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Lawmakers Asking GM to Produce All EVs Domestically

Lawmakers Asking GM to Produce All EVs Domestically

Ohio’s U.S. Senators are asking General Motors to commit to producing all of its electric vehicles in the U.S. The lawmakers are also seeking additional details from the automaker regarding planned production cuts in the U.S.

Reuters reports Republican Senator Rob Portman and Democrat Sherrod Brown sent a letter to GM demanding answers by a December 21st deadline. The two senators asked GM if it would consider producing electric cars or electric SUVs versus the gasoline-powered sedans it is currently killing from its lineup.

The letter also seeks additional information from GM regarding the job loss at suppliers who support the company’s Lordstown Assembly Plant in Ohio, which is slated to shutdown in early 2019.

This letter is the latest in a host of attempts Congress and the White House have taken to attempt to change GM’s mind regarding closing five of its assembly facilities in the U.S. next year. GM CEO Mary Barra recently met with leaders in Congress to discuss the planned closings further, promising them to keep an “open mind” regarding the closures.

Company officials have stated the decision to close Lordstown and the other four plants in the U.S. won’t be reexamined until GM negotiates its new collective bargaining agreement with the United Auto Workers (UAW) union next year. Barra has stated that Lordstown in particular would take two years to retool to produce something like an electric vehicle.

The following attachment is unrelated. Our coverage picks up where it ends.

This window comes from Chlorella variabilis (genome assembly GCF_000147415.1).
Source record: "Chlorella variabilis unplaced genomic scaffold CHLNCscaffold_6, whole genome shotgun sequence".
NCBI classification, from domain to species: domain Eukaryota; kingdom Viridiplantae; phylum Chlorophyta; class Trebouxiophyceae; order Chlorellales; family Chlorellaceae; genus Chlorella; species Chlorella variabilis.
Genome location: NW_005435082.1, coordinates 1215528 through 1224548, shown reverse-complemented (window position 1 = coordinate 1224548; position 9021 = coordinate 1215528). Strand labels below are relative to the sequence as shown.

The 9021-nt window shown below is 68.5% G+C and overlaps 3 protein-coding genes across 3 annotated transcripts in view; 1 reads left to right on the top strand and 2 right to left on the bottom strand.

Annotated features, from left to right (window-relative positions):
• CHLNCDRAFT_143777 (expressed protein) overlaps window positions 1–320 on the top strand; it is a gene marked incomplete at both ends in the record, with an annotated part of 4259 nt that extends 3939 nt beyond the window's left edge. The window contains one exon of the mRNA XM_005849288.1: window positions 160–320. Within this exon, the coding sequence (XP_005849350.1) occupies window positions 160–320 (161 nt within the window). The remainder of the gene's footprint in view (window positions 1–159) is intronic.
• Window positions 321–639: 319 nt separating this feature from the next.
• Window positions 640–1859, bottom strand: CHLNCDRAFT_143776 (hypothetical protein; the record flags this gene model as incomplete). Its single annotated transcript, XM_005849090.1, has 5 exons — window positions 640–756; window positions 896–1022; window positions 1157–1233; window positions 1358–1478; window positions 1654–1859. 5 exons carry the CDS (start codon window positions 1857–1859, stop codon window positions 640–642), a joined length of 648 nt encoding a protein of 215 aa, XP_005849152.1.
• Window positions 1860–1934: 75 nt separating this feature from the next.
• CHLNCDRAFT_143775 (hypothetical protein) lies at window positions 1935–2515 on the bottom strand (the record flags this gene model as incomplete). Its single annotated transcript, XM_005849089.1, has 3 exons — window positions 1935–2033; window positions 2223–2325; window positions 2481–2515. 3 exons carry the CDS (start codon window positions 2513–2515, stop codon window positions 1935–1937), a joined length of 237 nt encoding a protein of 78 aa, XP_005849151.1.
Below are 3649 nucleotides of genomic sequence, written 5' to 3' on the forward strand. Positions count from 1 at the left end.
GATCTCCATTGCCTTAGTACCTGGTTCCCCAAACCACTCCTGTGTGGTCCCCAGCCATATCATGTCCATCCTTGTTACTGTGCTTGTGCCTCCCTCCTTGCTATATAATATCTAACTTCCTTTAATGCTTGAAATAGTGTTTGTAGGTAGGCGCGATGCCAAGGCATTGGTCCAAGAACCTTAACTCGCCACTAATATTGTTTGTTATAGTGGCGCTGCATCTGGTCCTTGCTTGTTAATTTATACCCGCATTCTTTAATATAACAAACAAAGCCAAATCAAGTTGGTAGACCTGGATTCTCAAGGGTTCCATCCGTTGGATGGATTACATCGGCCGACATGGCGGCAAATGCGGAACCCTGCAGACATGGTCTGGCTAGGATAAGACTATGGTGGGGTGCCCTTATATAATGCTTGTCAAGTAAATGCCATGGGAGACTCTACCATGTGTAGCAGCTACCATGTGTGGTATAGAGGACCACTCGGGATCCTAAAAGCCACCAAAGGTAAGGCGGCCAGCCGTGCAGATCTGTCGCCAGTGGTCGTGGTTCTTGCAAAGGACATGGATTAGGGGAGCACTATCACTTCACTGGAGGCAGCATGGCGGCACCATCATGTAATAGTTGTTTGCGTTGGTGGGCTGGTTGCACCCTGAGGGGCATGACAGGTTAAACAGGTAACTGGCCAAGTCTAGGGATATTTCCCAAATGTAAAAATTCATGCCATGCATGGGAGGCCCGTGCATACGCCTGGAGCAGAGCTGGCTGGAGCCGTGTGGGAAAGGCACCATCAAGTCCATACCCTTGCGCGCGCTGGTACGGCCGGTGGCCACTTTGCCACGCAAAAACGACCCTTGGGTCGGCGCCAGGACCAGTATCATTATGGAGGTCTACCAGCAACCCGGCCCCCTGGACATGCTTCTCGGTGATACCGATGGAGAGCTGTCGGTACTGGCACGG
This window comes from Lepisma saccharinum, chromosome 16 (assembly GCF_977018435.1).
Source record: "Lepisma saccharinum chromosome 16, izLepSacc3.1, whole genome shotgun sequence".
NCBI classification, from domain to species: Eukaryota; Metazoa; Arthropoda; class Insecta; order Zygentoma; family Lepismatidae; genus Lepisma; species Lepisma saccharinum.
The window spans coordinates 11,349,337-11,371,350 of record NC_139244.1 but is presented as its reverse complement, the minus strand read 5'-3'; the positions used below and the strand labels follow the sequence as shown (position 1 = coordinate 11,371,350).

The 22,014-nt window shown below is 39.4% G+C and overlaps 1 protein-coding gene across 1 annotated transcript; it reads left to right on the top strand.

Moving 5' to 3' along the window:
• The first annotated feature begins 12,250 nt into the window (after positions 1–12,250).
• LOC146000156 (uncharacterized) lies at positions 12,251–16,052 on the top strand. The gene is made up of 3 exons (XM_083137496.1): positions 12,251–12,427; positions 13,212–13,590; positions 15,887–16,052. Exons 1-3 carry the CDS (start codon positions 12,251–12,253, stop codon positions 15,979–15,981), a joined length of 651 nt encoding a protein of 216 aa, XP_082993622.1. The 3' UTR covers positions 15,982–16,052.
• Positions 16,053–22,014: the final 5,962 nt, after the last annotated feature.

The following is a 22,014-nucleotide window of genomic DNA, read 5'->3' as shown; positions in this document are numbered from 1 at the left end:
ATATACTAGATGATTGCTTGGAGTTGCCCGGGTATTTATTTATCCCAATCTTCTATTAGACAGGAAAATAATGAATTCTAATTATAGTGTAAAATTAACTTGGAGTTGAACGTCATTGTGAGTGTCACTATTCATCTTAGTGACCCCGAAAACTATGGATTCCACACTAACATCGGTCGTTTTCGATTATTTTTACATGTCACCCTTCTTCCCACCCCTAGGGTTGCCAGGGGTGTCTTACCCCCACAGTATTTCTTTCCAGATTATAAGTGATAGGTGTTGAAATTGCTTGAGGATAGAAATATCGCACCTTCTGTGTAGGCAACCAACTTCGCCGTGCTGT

GM has previously announced plans to launch 20 new electric vehicles by 2023. The company has not publicly disclosed where it plans to produce these 20 new models. Production decisions are likely hinging on the economics of the new UAW contract.


About Nick Saporito

AutoVerdict Senior Editor Nick Saporito began writing about cars at age 13. Nick ran a couple of automotive enthusiast sites for several years, before taking some time off to focus on his career and education. By day he's a marketing executive in the telecom world and by night he hangs out here at AV. You'll find him focusing on tech, design and the industry's future.
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  1. Tone
    It's an odd question. GM will ask: are there tax or other incentives for us to produce domestically? Will the government make legislative changes to make domestic production cheaper? Or, will government tax imported EVs and if so at what rate? The government knows what levers it has to drive domestic production. Asking nicely isn't really one of them.

    The challenge for all makers now in the current trade environment is that it makes it tougher to produce in a few locations with a mix of domestic and export production, which is desirable from a business perspective (and why Mexico with a lot of free trade agreements is gaining so much production). As that calculus changes, everyone will be doing the math on what volume a tarriff still makes it worthwhile to import a car (to get viable global volumes) vs producing locally. Most manufacturers will figure out the business case under whatever rules; what they hate is the current climate of complete unpredictability. I'd hate to be a product planner looking at next gen products today!
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